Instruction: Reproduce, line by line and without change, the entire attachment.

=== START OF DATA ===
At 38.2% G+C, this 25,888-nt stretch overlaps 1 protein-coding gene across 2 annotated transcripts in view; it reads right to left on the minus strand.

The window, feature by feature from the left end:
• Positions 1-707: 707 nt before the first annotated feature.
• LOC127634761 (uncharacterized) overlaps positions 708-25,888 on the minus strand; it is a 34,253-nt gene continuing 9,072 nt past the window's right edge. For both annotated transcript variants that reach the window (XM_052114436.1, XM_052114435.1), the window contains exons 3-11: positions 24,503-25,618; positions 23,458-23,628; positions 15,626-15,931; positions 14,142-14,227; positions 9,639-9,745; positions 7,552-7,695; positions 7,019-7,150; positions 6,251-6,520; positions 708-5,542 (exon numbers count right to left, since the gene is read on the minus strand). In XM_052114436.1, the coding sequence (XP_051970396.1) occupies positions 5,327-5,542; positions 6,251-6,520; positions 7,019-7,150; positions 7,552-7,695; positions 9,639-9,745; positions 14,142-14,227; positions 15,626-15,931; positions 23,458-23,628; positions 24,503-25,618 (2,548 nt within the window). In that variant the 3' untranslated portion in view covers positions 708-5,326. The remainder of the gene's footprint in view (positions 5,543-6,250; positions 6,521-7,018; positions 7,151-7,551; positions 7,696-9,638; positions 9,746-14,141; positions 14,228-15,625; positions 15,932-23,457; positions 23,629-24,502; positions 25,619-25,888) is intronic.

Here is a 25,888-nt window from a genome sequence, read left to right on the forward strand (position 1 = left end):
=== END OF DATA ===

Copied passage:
At 38.2% G+C, this 25,888-nt stretch overlaps 1 protein-coding gene across 2 annotated transcripts in view; it reads right to left on the minus strand.

The window, feature by feature from the left end:
• Positions 1-707: 707 nt before the first annotated feature.
• LOC127634761 (uncharacterized) overlaps positions 708-25,888 on the minus strand; it is a 34,253-nt gene continuing 9,072 nt past the window's right edge. For both annotated transcript variants that reach the window (XM_052114436.1, XM_052114435.1), the window contains exons 3-11: positions 24,503-25,618; positions 23,458-23,628; positions 15,626-15,931; positions 14,142-14,227; positions 9,639-9,745; positions 7,552-7,695; positions 7,019-7,150; positions 6,251-6,520; positions 708-5,542 (exon numbers count right to left, since the gene is read on the minus strand). In XM_052114436.1, the coding sequence (XP_051970396.1) occupies positions 5,327-5,542; positions 6,251-6,520; positions 7,019-7,150; positions 7,552-7,695; positions 9,639-9,745; positions 14,142-14,227; positions 15,626-15,931; positions 23,458-23,628; positions 24,503-25,618 (2,548 nt within the window). In that variant the 3' untranslated portion in view covers positions 708-5,326. The remainder of the gene's footprint in view (positions 5,543-6,250; positions 6,521-7,018; positions 7,151-7,551; positions 7,696-9,638; positions 9,746-14,141; positions 14,228-15,625; positions 15,932-23,457; positions 23,629-24,502; positions 25,619-25,888) is intronic.

Here is a 25,888-nt window from a genome sequence, read left to right on the forward strand (position 1 = left end):